Brands, Inc., 711 F. Supp. 759, 764-65 (D.Del. 1989).
Furthermore, the examiner in charge of prosecution of the
isobutane patents specifically treated the term "dimensionally
stable" numerous times and allowed claims both with and without
this language. If the examiner wanted the requirement of
dimensionally stable in the claims, he presumably would have
ensured that it appeared there. AVI thus, in effect, asks the
Court to hold the examiner incompetent to understand this
distinction among Dow's claims. Additionally, it seeks to have
this Court substitute its judgment for the PTO by having the
claims limited by the language dimensionally stable. This is not
appropriate. See Intervet, 887 F.2d at 1054 ("The presumption
of validity under 35 U.S.C. § 282 carries with it a presumption
the examiner did his duty and knew what claims he was allowing.
In any event, the claims as allowed are what we have to deal with
and it is not for the courts to say that they contain limitations
which are not in them.") (citations omitted).
AVI's construction also is at odds with the doctrine of claim
differentiation, which presumes that there is a difference in
scope among the claims of a patent. See, e.g., United States v.
Telectronics, Inc., 857 F.2d 778, 783-84 (Fed.Cir. 1988), cert.
denied, 490 U.S. 1046, 109 S.Ct. 1954, 104 L.Ed.2d 423 (1989).
Simply stated, by reading the requirement of dimensionally stable
foam from the narrower dependent claims of the isobutane patents
into the broader independent claims, AVI renders
the dependent claims superfluous.*fn2 See id.; Beachcombers v.
WildeWood Creative Products, Inc., 31 F.3d 1154, 1162 (Fed. Cir.
1994) (stating that it is "presumptively unreasonable" to
interpret different claims as having the same scope); Specialty
Composites v. Cabot Corp., 845 F.2d 981, 987 (Fed.Cir. 1988)
("Where some claims are broad and others narrow, the narrow claim
limitations cannot be read into the broad whether to avoid
invalidity or escape infringement.") (quoting Kalman v.
Kimberly-Clark Corp., 713 F.2d 760, 770, (Fed. Cir. 1983),
cert. denied, 465 U.S. 1026, 104 S.Ct. 1284, 79 L.Ed.2d 687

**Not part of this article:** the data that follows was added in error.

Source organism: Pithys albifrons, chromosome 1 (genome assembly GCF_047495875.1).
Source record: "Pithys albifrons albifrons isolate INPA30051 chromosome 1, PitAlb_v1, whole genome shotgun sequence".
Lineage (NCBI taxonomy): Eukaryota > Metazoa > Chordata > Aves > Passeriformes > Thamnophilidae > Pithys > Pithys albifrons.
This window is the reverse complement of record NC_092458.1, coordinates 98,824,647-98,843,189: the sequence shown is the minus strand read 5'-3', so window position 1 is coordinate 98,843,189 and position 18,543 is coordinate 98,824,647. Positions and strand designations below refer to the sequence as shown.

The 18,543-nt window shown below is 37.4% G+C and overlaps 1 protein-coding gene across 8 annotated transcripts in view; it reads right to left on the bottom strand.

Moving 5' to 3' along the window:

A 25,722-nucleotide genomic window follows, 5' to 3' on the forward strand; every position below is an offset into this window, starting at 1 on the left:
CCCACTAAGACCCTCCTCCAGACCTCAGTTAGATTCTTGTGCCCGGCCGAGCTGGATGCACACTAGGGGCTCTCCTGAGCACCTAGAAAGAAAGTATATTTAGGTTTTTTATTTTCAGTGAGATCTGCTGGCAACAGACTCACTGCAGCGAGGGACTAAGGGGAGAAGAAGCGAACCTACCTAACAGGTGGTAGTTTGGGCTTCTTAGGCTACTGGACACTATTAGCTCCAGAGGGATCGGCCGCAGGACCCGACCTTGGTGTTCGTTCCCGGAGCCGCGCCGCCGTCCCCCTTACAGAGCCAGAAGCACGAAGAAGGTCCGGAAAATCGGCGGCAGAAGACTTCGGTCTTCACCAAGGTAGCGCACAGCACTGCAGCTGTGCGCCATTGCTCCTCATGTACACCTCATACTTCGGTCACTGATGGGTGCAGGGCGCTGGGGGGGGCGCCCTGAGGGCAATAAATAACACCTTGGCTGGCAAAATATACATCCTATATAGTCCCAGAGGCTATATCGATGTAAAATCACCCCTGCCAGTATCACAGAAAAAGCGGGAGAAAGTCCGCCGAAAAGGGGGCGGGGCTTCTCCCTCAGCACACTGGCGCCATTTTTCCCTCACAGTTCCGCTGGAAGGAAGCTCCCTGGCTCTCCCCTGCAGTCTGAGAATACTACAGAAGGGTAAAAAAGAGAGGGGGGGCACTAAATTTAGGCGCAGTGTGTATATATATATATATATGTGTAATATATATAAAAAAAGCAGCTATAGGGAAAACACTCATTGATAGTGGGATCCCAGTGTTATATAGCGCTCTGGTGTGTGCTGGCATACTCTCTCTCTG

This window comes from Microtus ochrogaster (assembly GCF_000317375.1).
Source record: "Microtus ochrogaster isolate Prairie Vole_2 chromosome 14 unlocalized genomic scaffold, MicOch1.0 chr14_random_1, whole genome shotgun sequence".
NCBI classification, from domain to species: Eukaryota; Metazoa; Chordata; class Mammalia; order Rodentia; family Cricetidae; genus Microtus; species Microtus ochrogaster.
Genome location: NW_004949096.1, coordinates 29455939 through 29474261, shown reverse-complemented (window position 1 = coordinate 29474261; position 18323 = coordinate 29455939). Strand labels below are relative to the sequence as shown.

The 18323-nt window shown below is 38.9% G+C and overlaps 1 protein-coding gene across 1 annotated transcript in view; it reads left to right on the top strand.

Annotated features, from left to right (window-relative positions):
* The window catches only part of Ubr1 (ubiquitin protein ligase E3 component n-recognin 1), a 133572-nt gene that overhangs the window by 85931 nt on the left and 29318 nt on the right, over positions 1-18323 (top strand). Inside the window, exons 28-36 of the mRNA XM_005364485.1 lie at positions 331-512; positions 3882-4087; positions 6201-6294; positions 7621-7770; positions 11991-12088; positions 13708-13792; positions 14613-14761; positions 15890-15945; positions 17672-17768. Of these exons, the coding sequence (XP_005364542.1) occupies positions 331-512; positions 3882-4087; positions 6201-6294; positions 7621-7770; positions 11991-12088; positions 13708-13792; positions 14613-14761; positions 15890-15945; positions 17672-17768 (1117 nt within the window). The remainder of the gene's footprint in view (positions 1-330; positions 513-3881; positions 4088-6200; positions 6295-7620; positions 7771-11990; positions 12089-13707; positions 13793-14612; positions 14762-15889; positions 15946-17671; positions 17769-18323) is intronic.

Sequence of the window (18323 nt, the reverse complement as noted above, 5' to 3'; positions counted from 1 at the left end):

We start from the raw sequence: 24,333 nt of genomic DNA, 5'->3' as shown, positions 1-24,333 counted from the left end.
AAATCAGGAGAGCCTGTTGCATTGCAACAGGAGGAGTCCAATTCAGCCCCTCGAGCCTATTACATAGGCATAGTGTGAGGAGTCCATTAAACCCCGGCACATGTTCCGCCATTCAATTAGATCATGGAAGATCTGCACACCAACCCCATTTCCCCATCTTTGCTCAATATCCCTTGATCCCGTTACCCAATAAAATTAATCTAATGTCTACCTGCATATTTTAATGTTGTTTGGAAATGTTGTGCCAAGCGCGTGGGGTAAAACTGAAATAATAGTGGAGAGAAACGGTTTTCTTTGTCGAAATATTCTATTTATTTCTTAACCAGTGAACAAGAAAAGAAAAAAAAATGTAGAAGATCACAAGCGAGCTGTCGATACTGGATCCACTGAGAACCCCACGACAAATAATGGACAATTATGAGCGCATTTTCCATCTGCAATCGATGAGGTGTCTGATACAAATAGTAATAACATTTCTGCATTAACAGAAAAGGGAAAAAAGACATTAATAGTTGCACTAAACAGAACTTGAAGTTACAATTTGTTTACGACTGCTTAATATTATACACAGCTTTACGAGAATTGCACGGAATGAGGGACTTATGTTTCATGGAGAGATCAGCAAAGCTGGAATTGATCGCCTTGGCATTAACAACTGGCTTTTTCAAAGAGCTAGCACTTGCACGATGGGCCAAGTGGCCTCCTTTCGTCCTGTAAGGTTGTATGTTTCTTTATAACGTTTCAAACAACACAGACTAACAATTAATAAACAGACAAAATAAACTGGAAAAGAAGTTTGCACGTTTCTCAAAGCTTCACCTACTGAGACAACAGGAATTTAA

AVI advances several arguments that merit discussion. First,
AVI relies on the specifications of the isobutane patents, which
speak of dimensional stabile foam. Its mistake here, however, is
that while dimensional stability is undeniably an advantage of
the isobutane patents as recited in the specifications, it is
improper to read this advantage from the specification sections
into the claims as a requirement of the inventions themselves.
Comark Communications, Inc., 156 F.3d at 1186 (noting that
Federal Circuit has repeatedly held "limitations from the
specification are not to be read into the claims"); Vehicular
Techs. Corp. v. Titan Wheel Int'l, Inc., 141 F.3d 1084, 1096
(Fed.Cir. 1998) (Newman J., dissenting) ("Advantages described in
the body of the specification, if not included in the claims, are
not per se limitations to the claimed invention."); Hoganas AB
v. Dresser Indus., Inc., 9 F.3d 948, 950 (Fed.Cir. 1993)
(finding that district court erred in interpreting "
`straw-shaped, channel-forming element' limitation to mean
`straw-sized' . . . because [the claim] does not impose any
requirement as to size."); du Pont, 849 F.2d at 1433 (Fed. Cir.
1988) ("It is entirely proper to use the specification to
interpret what the patentee meant by a word or phrase in the
claim. But this is not to be confused with adding an extraneous
limitation appearing in the specification, which is improper.")
(internal citation omitted).
Second, AVI relies on the prosecution history to support its
construction. However, the preceding principle applies equally
here; that is, while the prosecution history is relevant to
interpreting the claim language, see Laitram Corp. v. Morehouse
Ind., Inc., 143 F.3d 1456, 1463 (Fed.Cir. 1998), it cannot be
used to rewrite claims to impose a requirement not found in the
claim language. See Intervet, 887 F.2d at 1053 (stressing the
"impropriety of injecting into claims limitations from the
prosecution history"). At bottom, AVI is not using the
prosecution history to aid in the interpretation of a term
already in the claim — which would be entirely permissible.
Rather, it is using the prosecution history to import an
additional property into the claim — an entirely inappropriate
tactic. See id.
The du Pont case is instructive in this regard. In that case,
the district court interpreted the claims as including two
properties or advantages of the claimed inventions — "superior
environmental stress crack resistance and impact strength." 849
F.2d at 1433. The Federal Circuit reversed, holding that